Our Voice: Mid-Columbia never should take firefighters for granted

June 14, 2013 

Benton County firefighters are battling another blaze east of Kennewick near a fertilizer plant. Fire crews from several agencies are switching from the large fire south of Kennewick that's now mostly contained to help fight the Finley fire.

COURTESY TROY SILVA

The Tri-Cities' calm and pleasant start to summer was frighteningly interrupted Tuesday when two brush fires burned through south Kennewick and Finley, forcing evacuations and the closure of roads and a portion of the nearby interstate.

It was an anxiety-filled situation for residents who fled their homes, but thanks to the tremendous organization of fire crews, nobody lost their houses or livestock.

A quick response and teamwork were key in battling both blazes.

Firefighters know it's their job to contain brush fires and save property and lives. But to the rest of the community, their efforts mean so much more. Do their job well, the day is saved. Do it poorly, the day ends in disaster.

The Mid-Columbia is fortunate to have firefighters -- mostly volunteers -- who do their jobs quickly, bravely and efficiently.

It took 38 fire trucks and 130 to 140 firefighters to contain Tuesday's fires. Every Tri-City agency was involved, as well as crews from Yakima and Walla Walla.

The fire in south Kennewick burned about 1,000 acres, but firefighters saved 52 homes with the only fire damage reported to fences and a porch. Many houses had smoke damage.

The Finley fire started shortly after the smoke began to clear from the Kennewick blaze, leaving hot and tired crews to go from one fire fight to another.

It was a high-performance day, that's for sure.

In addition to the great effort by the fire crews, the Benton-Franklin chapter of the American Red Cross also stepped up like a flash and was ready to help. A temporary shelter was opened at Highlands Middle School for people displaced by the blaze and arrangements were made quickly with the Benton County Fairgrounds to take in any large animals that might need a place to stay.

No animals ended up at the facility, but it's still good to know they had a place to go if needed. Currently, the Tri-Cities has no formal contingency plan to rescue and handle displaced livestock in case of fire or other emergencies.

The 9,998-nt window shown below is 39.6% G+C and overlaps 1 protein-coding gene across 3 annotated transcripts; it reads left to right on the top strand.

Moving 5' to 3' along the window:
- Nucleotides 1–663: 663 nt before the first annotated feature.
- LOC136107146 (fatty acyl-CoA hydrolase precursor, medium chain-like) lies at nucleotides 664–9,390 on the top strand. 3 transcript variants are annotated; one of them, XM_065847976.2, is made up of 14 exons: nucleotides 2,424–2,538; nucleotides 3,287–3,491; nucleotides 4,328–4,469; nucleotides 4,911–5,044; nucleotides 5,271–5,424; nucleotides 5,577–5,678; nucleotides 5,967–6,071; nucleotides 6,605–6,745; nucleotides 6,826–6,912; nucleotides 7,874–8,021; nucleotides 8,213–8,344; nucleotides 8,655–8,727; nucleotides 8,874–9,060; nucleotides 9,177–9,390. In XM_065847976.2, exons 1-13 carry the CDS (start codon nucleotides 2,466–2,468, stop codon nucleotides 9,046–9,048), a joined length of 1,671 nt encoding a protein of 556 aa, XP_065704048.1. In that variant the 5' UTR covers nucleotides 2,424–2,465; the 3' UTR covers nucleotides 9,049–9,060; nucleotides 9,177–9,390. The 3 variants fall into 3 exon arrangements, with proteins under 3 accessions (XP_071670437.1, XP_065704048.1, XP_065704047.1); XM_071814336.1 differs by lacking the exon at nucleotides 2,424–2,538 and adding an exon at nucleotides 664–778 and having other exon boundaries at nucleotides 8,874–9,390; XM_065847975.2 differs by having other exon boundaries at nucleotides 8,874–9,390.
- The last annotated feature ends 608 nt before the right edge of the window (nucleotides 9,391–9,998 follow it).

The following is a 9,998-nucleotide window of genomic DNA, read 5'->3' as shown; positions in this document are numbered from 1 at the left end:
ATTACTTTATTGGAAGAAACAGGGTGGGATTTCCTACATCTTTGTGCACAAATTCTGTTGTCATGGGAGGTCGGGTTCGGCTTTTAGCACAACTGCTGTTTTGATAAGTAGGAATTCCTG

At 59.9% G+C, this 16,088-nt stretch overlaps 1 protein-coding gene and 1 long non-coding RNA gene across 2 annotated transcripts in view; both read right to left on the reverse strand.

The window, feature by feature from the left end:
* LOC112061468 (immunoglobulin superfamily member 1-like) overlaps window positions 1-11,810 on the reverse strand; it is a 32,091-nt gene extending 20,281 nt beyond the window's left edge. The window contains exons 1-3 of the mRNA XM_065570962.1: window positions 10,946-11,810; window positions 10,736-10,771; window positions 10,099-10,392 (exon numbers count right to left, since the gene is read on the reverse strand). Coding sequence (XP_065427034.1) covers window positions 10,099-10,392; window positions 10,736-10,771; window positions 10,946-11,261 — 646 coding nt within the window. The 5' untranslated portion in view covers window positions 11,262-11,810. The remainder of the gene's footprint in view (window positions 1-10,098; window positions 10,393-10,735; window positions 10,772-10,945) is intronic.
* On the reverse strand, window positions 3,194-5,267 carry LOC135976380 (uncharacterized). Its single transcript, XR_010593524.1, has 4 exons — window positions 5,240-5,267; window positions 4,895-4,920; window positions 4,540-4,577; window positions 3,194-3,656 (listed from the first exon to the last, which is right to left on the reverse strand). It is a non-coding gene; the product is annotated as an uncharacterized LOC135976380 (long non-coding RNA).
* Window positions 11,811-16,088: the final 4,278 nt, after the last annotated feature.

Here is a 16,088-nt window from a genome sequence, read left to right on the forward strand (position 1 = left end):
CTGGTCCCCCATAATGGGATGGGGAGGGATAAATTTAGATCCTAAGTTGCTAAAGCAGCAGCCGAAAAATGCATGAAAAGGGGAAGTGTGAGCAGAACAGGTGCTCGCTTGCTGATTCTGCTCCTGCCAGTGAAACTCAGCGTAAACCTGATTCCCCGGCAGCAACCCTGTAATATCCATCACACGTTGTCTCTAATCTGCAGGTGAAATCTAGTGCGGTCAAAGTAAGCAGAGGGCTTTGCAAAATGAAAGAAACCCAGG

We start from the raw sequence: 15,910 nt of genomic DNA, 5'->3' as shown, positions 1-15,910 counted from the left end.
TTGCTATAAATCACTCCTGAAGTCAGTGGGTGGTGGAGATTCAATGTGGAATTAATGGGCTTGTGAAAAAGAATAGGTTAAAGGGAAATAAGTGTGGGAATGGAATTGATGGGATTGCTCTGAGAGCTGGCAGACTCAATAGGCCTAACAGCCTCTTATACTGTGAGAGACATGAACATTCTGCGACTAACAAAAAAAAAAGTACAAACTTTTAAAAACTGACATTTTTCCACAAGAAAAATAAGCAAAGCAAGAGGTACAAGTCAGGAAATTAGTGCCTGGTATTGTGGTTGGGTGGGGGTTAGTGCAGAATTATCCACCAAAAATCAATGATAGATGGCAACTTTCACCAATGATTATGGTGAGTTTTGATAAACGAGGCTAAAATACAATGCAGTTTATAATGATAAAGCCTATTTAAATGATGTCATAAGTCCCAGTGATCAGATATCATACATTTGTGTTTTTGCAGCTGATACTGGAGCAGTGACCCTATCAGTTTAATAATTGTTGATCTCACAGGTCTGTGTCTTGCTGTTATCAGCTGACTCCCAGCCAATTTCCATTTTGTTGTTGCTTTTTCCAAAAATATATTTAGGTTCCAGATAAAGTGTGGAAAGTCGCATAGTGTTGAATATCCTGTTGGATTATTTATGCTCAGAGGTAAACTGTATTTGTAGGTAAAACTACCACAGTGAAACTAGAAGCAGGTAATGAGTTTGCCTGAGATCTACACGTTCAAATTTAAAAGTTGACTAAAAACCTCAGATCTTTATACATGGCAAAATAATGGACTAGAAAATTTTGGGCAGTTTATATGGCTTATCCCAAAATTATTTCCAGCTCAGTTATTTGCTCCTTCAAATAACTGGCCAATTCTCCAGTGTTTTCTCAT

It probably would be a good idea to come up with one.

Tri-City area residents have been lucky so far that fires have not claimed livestock in recent memory, but it never hurts to be prepared.

Getting a plan together on how to handle horses, goats, cows and other animals caught in the path of a brush fire would be a prudent step. Other communities have such plans in place. The Tri-Cities should as well.

Summer is fire season in the Mid-Columbia, and anything that can be done to prevent and prepare for brush fires is worth the effort.

It's suspected the Finley fire was started by a spark from a train, while a model rocket is believed to have caused the south Kennewick blaze.

With winds up to 30 mph Tuesday, the conditions were set to spread a blaze swiftly through the dry brush.

This first big brush fire of the season should serve as a warning to people that the tiniest spark can ignite an out-of-control fire.

The Tri-Cities was fortunate this time that damage was minimal. Let's not push our luck.

Tri-City Herald is pleased to provide this opportunity to share information, experiences and observations about what's in the news. Some of the comments may be reprinted elsewhere in the site or in the newspaper. We encourage lively, open debate on the issues of the day, and ask that you refrain from profanity, hate speech, personal comments and remarks that are off point. Thank you for taking the time to offer your thoughts.

Commenting FAQs | Terms of Service